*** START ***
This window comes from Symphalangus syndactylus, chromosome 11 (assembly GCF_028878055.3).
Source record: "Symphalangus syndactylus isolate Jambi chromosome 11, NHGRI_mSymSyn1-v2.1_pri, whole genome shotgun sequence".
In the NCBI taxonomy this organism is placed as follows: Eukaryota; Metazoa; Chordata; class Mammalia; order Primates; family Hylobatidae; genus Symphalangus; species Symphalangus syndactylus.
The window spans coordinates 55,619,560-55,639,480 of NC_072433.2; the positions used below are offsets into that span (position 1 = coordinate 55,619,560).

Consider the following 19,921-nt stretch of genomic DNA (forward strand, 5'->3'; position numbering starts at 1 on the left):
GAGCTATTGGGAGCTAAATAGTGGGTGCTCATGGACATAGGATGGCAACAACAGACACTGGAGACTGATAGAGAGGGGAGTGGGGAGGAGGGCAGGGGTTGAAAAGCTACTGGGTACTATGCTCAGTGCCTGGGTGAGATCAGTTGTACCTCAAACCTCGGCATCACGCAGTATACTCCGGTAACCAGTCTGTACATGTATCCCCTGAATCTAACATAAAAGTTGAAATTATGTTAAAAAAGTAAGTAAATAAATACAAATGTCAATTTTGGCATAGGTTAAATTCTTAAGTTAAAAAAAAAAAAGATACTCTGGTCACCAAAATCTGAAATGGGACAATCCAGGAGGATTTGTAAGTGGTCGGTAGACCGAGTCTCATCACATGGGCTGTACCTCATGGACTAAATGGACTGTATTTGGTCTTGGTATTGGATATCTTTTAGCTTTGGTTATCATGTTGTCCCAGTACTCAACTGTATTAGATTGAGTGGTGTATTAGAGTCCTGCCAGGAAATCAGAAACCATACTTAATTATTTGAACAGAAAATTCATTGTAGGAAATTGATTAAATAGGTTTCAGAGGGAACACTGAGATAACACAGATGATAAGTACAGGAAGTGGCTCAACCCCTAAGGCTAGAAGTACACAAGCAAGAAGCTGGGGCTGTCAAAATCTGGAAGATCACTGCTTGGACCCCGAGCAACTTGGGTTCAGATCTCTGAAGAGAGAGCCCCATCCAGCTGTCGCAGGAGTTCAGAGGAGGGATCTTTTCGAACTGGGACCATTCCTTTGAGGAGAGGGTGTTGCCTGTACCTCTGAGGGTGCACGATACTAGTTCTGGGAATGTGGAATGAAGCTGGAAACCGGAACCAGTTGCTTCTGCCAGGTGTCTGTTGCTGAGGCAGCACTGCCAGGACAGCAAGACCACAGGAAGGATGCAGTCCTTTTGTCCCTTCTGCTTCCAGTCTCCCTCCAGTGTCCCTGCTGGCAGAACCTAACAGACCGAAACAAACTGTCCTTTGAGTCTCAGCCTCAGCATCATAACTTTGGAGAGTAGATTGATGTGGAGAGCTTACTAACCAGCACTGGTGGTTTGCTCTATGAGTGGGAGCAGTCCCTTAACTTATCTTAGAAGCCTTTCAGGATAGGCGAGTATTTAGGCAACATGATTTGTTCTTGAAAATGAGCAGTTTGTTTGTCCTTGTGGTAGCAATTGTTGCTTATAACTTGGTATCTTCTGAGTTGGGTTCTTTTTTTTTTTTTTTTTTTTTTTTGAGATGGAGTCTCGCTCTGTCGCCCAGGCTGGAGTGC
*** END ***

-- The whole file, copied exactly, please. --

This window comes from Symphalangus syndactylus, chromosome 11 (assembly GCF_028878055.3).
Source record: "Symphalangus syndactylus isolate Jambi chromosome 11, NHGRI_mSymSyn1-v2.1_pri, whole genome shotgun sequence".
In the NCBI taxonomy this organism is placed as follows: Eukaryota; Metazoa; Chordata; class Mammalia; order Primates; family Hylobatidae; genus Symphalangus; species Symphalangus syndactylus.
The window spans coordinates 55,619,560-55,639,480 of NC_072433.2; the positions used below are offsets into that span (position 1 = coordinate 55,619,560).

Consider the following 19,921-nt stretch of genomic DNA (forward strand, 5'->3'; position numbering starts at 1 on the left):
GAGCTATTGGGAGCTAAATAGTGGGTGCTCATGGACATAGGATGGCAACAACAGACACTGGAGACTGATAGAGAGGGGAGTGGGGAGGAGGGCAGGGGTTGAAAAGCTACTGGGTACTATGCTCAGTGCCTGGGTGAGATCAGTTGTACCTCAAACCTCGGCATCACGCAGTATACTCCGGTAACCAGTCTGTACATGTATCCCCTGAATCTAACATAAAAGTTGAAATTATGTTAAAAAAGTAAGTAAATAAATACAAATGTCAATTTTGGCATAGGTTAAATTCTTAAGTTAAAAAAAAAAAAGATACTCTGGTCACCAAAATCTGAAATGGGACAATCCAGGAGGATTTGTAAGTGGTCGGTAGACCGAGTCTCATCACATGGGCTGTACCTCATGGACTAAATGGACTGTATTTGGTCTTGGTATTGGATATCTTTTAGCTTTGGTTATCATGTTGTCCCAGTACTCAACTGTATTAGATTGAGTGGTGTATTAGAGTCCTGCCAGGAAATCAGAAACCATACTTAATTATTTGAACAGAAAATTCATTGTAGGAAATTGATTAAATAGGTTTCAGAGGGAACACTGAGATAACACAGATGATAAGTACAGGAAGTGGCTCAACCCCTAAGGCTAGAAGTACACAAGCAAGAAGCTGGGGCTGTCAAAATCTGGAAGATCACTGCTTGGACCCCGAGCAACTTGGGTTCAGATCTCTGAAGAGAGAGCCCCATCCAGCTGTCGCAGGAGTTCAGAGGAGGGATCTTTTCGAACTGGGACCATTCCTTTGAGGAGAGGGTGTTGCCTGTACCTCTGAGGGTGCACGATACTAGTTCTGGGAATGTGGAATGAAGCTGGAAACCGGAACCAGTTGCTTCTGCCAGGTGTCTGTTGCTGAGGCAGCACTGCCAGGACAGCAAGACCACAGGAAGGATGCAGTCCTTTTGTCCCTTCTGCTTCCAGTCTCCCTCCAGTGTCCCTGCTGGCAGAACCTAACAGACCGAAACAAACTGTCCTTTGAGTCTCAGCCTCAGCATCATAACTTTGGAGAGTAGATTGATGTGGAGAGCTTACTAACCAGCACTGGTGGTTTGCTCTATGAGTGGGAGCAGTCCCTTAACTTATCTTAGAAGCCTTTCAGGATAGGCGAGTATTTAGGCAACATGATTTGTTCTTGAAAATGAGCAGTTTGTTTGTCCTTGTGGTAGCAATTGTTGCTTATAACTTGGTATCTTCTGAGTTGGGTTCTTTTTTTTTTTTTTTTTTTTTTTTGAGATGGAGTCTCGCTCTGTCGCCCAGGCTGGAGTGC